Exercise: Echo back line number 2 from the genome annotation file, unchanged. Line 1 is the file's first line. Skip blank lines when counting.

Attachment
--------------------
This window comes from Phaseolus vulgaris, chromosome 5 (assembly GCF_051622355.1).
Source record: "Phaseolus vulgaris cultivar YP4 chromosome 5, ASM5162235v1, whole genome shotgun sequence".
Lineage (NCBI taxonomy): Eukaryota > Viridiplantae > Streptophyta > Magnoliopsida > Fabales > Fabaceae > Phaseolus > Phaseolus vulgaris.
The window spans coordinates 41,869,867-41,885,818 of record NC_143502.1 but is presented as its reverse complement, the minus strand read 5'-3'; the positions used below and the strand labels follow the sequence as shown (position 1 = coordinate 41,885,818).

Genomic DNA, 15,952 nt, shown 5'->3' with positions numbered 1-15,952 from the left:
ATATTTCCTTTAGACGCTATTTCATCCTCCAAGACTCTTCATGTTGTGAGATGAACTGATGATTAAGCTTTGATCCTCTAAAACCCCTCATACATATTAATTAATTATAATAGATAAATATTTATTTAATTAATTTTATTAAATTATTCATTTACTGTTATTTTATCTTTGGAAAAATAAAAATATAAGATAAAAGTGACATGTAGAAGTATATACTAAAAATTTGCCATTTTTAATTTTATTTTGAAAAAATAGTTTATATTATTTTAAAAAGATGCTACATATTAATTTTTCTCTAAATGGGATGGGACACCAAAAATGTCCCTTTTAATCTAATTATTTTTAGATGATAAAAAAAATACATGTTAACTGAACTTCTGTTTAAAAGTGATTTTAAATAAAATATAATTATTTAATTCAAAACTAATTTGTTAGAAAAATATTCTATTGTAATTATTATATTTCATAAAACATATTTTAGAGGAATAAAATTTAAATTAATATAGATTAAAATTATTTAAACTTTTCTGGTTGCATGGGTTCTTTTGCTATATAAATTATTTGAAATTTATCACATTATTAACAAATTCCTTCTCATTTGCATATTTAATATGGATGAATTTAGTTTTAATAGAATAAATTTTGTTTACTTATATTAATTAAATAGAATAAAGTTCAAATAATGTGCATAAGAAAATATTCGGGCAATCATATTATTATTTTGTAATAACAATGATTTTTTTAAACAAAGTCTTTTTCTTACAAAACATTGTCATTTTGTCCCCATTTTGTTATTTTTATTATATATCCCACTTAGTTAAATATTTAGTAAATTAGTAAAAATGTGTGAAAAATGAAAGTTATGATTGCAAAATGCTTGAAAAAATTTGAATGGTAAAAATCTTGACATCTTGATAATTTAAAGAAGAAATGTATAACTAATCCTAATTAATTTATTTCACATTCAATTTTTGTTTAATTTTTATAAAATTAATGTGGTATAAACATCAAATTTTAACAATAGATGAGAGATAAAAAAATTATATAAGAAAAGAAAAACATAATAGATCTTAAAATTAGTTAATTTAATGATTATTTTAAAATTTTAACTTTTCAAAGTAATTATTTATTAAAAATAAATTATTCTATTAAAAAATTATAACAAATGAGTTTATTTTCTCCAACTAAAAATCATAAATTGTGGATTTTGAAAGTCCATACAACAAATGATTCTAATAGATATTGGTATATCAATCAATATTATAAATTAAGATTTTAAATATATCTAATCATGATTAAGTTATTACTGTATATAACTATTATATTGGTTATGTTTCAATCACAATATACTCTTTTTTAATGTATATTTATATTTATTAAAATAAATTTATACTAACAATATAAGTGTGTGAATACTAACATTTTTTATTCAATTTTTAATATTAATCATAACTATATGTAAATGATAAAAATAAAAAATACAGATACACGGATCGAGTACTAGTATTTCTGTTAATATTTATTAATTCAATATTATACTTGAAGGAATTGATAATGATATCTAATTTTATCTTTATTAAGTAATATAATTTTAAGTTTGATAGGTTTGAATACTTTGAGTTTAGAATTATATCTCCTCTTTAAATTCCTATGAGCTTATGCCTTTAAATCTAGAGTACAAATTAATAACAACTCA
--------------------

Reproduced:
Source record: "Phaseolus vulgaris cultivar YP4 chromosome 5, ASM5162235v1, whole genome shotgun sequence".